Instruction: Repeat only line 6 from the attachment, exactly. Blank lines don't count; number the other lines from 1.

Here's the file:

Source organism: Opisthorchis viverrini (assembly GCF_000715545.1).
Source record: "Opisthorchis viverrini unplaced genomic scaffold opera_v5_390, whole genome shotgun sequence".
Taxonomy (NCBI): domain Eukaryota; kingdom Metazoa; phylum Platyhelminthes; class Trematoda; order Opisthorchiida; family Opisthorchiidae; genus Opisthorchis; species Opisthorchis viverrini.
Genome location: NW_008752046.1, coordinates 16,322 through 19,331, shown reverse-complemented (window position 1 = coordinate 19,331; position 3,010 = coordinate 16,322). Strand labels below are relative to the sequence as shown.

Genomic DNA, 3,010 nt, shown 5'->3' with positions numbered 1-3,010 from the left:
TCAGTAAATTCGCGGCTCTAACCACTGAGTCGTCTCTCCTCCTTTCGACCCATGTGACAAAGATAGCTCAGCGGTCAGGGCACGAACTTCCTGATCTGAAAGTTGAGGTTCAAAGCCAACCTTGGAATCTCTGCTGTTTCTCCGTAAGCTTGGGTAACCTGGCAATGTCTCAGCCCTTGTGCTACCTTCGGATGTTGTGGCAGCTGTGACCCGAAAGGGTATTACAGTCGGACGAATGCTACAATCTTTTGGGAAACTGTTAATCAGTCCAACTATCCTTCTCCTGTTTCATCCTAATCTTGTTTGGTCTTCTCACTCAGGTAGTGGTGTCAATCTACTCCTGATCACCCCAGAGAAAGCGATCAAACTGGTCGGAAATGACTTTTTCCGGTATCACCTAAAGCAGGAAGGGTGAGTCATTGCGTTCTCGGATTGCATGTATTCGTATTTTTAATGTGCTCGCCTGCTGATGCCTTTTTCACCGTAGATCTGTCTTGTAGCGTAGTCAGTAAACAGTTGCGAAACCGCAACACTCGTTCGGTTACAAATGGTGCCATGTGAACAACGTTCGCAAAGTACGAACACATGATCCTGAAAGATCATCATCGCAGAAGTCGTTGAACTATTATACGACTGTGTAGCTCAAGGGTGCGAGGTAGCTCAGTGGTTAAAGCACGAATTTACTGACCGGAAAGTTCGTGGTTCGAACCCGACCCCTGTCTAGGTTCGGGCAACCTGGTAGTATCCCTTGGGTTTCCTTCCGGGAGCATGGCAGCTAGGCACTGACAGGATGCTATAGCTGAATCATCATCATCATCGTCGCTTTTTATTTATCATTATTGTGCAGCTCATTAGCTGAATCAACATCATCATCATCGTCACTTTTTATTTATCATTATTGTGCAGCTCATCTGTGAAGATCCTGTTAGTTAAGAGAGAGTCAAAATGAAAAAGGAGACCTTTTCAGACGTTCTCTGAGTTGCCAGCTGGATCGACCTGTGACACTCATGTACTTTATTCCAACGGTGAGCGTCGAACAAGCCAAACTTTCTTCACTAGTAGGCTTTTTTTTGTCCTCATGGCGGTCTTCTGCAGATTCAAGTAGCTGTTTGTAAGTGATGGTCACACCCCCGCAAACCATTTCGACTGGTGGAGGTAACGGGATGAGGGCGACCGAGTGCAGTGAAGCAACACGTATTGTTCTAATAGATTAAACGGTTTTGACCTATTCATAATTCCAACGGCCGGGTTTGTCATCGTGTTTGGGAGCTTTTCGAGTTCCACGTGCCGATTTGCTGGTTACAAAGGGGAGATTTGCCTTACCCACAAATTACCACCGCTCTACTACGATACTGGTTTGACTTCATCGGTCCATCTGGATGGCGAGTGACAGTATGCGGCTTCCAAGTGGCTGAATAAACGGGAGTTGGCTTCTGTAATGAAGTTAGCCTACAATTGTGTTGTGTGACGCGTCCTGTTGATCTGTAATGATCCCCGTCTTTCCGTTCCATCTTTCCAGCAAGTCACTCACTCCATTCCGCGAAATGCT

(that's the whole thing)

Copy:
TCAGTAAATTCGCGGCTCTAACCACTGAGTCGTCTCTCCTCCTTTCGACCCATGTGACAAAGATAGCTCAGCGGTCAGGGCACGAACTTCCTGATCTGAAAGTTGAGGTTCAAAGCCAACCTTGGAATCTCTGCTGTTTCTCCGTAAGCTTGGGTAACCTGGCAATGTCTCAGCCCTTGTGCTACCTTCGGATGTTGTGGCAGCTGTGACCCGAAAGGGTATTACAGTCGGACGAATGCTACAATCTTTTGGGAAACTGTTAATCAGTCCAACTATCCTTCTCCTGTTTCATCCTAATCTTGTTTGGTCTTCTCACTCAGGTAGTGGTGTCAATCTACTCCTGATCACCCCAGAGAAAGCGATCAAACTGGTCGGAAATGACTTTTTCCGGTATCACCTAAAGCAGGAAGGGTGAGTCATTGCGTTCTCGGATTGCATGTATTCGTATTTTTAATGTGCTCGCCTGCTGATGCCTTTTTCACCGTAGATCTGTCTTGTAGCGTAGTCAGTAAACAGTTGCGAAACCGCAACACTCGTTCGGTTACAAATGGTGCCATGTGAACAACGTTCGCAAAGTACGAACACATGATCCTGAAAGATCATCATCGCAGAAGTCGTTGAACTATTATACGACTGTGTAGCTCAAGGGTGCGAGGTAGCTCAGTGGTTAAAGCACGAATTTACTGACCGGAAAGTTCGTGGTTCGAACCCGACCCCTGTCTAGGTTCGGGCAACCTGGTAGTATCCCTTGGGTTTCCTTCCGGGAGCATGGCAGCTAGGCACTGACAGGATGCTATAGCTGAATCATCATCATCATCGTCGCTTTTTATTTATCATTATTGTGCAGCTCATTAGCTGAATCAACATCATCATCATCGTCACTTTTTATTTATCATTATTGTGCAGCTCATCTGTGAAGATCCTGTTAGTTAAGAGAGAGTCAAAATGAAAAAGGAGACCTTTTCAGACGTTCTCTGAGTTGCCAGCTGGATCGACCTGTGACACTCATGTACTTTATTCCAACGGTGAGCGTCGAACAAGCCAAACTTTCTTCACTAGTAGGCTTTTTTTTGTCCTCATGGCGGTCTTCTGCAGATTCAAGTAGCTGTTTGTAAGTGATGGTCACACCCCCGCAAACCATTTCGACTGGTGGAGGTAACGGGATGAGGGCGACCGAGTGCAGTGAAGCAACACGTATTGTTCTAATAGATTAAACGGTTTTGACCTATTCATAATTCCAACGGCCGGGTTTGTCATCGTGTTTGGGAGCTTTTCGAGTTCCACGTGCCGATTTGCTGGTTACAAAGGGGAGATTTGCCTTACCCACAAATTACCACCGCTCTACTACGATACTGGTTTGACTTCATCGGTCCATCTGGATGGCGAGTGACAGTATGCGGCTTCCAAGTGGCTGAATAAACGGGAGTTGGCTTCTGTAATGAAGTTAGCCTACAATTGTGTTGTGTGACGCGTCCTGTTGATCTGTAATGATCCCCGTCTTTCCGTTCCATCTTTCCAGCAAGTCACTCACTCCATTCCGCGAAATGCT